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Zombies on Kilimanjaro: A Father/Son Journey Above the Clouds Kindle Edition
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Top Customer Reviews
While father and son climb, the father shares some of his thoughts about life and tries to explain what happened to the marriage that created the boy, while the son, in turn, tells his father what it was like to experience the breakup of the family and his life with his separated parents. It is a challenge for each to listen to the other without becoming defensive. I, for one, would not wanted to hear about my parents' sex life. But the telling was healing for Tim and his son. And Tim understands how, despite his best intentions, he recreated for his son some of what had been so hard for himself as a boy. So many of us find that while we thought we were running in the opposite direction from our parents, we nonetheless carried them in us.
Although the personal aspects of the books were the ones which most grabbed me I found speculations about memes and thoughts on the fate of the environment interesting. The mountain, with its natural background and the physical effort of climbing, give life and context to these discussions.
Fathers and sons is precious topic. I was touched by the book and think other readers will get inspiration from it.
Charlie Fisher author of "Dismantling Discontent: Buddha's Way Through Darwin's World," available on Amazon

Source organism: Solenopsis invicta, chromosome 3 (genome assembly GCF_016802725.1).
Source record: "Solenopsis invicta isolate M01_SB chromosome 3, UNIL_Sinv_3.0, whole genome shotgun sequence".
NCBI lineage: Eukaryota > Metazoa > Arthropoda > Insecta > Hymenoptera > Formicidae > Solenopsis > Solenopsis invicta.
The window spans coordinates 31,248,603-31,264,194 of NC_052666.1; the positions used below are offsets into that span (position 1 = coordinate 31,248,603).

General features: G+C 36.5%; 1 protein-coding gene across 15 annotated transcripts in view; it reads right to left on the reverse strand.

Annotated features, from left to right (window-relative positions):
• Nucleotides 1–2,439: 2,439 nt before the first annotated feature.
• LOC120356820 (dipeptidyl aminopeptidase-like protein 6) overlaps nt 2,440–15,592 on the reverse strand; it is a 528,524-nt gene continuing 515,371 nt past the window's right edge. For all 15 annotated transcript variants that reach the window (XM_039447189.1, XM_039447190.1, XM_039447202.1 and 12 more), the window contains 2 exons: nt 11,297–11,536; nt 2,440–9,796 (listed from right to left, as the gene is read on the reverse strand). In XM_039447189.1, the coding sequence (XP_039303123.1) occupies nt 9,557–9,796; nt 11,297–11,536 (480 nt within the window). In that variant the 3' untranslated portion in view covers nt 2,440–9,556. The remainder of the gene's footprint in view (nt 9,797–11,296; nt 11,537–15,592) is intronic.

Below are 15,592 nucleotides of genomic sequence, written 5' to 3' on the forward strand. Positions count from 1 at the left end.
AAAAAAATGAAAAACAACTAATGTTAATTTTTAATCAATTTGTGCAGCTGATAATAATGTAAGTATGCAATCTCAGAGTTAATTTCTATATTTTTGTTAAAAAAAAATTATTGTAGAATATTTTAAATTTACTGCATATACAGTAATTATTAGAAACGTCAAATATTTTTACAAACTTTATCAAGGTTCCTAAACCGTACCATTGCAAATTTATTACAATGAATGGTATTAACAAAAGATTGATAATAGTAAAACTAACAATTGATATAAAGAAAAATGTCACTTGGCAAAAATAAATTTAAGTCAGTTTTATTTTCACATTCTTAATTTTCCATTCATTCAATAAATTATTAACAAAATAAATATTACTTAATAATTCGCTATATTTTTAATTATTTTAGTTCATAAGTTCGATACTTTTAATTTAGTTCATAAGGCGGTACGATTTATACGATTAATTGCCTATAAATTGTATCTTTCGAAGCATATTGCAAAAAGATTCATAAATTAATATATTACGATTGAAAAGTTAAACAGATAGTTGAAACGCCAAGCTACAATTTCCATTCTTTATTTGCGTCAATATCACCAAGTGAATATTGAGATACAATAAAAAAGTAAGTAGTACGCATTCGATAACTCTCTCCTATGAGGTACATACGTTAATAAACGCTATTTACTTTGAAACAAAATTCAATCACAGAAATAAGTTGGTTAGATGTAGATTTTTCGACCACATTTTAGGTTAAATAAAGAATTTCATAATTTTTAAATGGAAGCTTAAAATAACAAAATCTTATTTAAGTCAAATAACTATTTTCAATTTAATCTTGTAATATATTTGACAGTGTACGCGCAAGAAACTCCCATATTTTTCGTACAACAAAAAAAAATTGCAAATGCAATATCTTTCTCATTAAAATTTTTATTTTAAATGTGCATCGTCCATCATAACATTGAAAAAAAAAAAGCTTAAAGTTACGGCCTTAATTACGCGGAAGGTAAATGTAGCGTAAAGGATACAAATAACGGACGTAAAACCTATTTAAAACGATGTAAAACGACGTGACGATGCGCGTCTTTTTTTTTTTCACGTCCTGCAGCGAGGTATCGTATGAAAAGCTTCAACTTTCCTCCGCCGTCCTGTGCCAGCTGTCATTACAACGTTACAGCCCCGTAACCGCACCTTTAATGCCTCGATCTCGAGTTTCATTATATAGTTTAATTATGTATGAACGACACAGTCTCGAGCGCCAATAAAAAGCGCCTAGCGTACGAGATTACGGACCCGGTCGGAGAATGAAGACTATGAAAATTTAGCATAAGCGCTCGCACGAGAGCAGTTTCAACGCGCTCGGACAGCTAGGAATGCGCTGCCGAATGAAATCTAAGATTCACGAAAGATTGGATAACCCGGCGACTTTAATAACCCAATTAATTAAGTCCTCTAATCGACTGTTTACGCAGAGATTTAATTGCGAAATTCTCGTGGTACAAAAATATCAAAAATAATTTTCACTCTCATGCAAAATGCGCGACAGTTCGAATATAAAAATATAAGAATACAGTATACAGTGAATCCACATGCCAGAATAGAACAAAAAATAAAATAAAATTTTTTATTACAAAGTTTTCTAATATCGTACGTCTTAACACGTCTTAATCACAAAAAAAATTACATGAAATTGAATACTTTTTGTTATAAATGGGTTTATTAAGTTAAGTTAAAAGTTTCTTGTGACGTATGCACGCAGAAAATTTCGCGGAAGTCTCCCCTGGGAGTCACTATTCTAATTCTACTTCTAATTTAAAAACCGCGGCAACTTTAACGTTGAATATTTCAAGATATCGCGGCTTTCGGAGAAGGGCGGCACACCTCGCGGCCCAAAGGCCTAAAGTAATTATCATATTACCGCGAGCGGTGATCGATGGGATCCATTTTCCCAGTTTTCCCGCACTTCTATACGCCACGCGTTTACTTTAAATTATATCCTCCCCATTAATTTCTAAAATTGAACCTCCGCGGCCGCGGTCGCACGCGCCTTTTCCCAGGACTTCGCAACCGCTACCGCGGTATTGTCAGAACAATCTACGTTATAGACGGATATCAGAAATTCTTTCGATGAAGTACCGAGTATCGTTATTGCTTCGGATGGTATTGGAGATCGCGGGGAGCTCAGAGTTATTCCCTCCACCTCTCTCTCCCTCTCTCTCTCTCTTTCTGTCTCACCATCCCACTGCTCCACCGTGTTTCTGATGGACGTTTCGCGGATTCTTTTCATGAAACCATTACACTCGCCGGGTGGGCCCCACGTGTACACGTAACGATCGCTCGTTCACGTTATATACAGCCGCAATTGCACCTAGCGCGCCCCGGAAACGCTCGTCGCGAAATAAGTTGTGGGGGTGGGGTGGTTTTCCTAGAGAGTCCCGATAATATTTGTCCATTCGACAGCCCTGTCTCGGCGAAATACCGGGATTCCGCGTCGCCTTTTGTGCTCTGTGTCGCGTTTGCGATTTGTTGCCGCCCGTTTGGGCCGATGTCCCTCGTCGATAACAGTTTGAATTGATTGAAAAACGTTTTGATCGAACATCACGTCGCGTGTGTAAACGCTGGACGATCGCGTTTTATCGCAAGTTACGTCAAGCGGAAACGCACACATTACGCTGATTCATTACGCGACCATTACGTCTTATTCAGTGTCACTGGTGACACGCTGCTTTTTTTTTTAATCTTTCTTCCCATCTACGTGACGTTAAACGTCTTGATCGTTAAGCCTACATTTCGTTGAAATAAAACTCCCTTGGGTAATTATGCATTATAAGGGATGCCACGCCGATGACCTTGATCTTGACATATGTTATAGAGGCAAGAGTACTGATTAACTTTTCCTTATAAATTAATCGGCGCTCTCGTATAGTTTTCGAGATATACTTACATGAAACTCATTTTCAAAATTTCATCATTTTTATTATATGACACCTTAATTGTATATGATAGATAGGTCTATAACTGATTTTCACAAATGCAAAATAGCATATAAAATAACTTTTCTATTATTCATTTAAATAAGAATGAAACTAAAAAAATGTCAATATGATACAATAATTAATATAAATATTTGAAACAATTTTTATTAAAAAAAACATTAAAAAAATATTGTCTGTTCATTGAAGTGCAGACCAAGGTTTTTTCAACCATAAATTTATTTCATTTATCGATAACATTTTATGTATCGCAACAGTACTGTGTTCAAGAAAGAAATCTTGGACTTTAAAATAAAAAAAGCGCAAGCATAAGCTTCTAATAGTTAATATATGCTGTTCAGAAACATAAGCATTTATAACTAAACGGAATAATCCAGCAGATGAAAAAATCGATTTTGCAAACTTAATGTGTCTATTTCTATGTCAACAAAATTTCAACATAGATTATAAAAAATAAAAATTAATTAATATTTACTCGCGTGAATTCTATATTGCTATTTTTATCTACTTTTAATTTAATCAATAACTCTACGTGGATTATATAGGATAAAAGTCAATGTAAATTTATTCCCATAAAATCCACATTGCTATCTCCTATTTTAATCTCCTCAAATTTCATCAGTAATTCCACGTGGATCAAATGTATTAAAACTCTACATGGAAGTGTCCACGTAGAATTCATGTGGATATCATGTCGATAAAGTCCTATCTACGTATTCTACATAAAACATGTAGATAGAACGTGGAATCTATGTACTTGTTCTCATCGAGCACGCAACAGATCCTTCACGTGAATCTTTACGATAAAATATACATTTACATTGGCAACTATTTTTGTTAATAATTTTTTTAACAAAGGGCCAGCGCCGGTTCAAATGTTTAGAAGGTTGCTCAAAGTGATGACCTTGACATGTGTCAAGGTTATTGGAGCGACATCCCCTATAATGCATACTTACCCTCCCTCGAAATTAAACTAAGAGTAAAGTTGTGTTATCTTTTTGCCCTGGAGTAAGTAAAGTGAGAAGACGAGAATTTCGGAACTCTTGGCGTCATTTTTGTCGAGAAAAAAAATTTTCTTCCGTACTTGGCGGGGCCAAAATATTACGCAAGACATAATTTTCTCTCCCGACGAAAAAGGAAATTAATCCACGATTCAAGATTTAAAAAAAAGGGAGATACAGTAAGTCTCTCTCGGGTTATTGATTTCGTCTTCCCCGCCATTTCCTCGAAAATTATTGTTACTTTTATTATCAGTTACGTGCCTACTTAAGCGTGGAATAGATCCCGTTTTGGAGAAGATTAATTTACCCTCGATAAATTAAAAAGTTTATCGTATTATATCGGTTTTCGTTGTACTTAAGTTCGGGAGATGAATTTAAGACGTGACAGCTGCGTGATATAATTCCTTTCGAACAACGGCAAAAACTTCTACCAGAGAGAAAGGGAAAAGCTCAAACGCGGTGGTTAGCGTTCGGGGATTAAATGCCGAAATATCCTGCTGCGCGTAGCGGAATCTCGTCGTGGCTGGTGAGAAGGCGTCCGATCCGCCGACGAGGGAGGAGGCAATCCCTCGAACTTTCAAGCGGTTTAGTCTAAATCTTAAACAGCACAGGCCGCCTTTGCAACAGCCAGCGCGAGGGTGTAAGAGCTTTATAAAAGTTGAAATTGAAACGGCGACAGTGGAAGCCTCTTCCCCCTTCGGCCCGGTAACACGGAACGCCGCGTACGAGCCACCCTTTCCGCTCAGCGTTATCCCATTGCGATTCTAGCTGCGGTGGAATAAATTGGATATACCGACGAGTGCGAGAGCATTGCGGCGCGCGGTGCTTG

Cute title! Caught my eye. I just finished reading Cheryl Strayed's book, Wild, which I thoroughly enjoyed - reading parts over and over again - but that's another review and I wanted to read another adventure story. My taste buds whetted for the thrill of the rigors of the hike. Unfortunately, this book is one third about the actual hike and two thirds about the author's obsession with memes and making sure that his captive audience, including his son, Josh, has to wade through his current philosophy and ranting. I'm sure Josh felt like a Zombie when the hike was finally over and he was home in Seattle -on the other side of the US continent way away from his domineering father. Poor Josh, he just wanted to spend some time with his father, complete the strenuous climb, get to the top of the mountain, take pictures, have a snowball fight and get back down off the mountain safely. Little did Josh know that he would be hounded, like a innocent kid who accepts a ride to school from his parent and ends up in an inquisition, by his father all the way up the mountain, and all the way down, about his father's favorite topic de jour - memes. Even when Josh was lying sick with high altitude sickness, his father pushed HIS agenda. I got so sick of the subject, memes, that I skipped over the topic when it surfaced in the book - so that means I didn't really read two thirds of the book. As an innocent reader, I felt betrayed. The title said fun, with a capital FUN! It said a history lesson of the mountain. It told me that I would feel like a zombie pushing one foot before the other trying to get to its summit and success. The title screamed a rite of passage between father and son. What the reader got was a philosophical discussion on memes - which was not something about which I wanted to read. But I understand the father. Yes, I do! Indeed I do!! I think his philosophical discussion books probably don't sell very well, so he used this opportunity to force his views on the innocent reader. If I hadn't seen Josh's picture at the front of the book, I would have felt he was just a fictional character. This story of a father/son's journey to acceptance of each other fell flat. The author missed his chance to draw his son to him and also draw in the reader. Beware of the title. The book is a huge disappointment.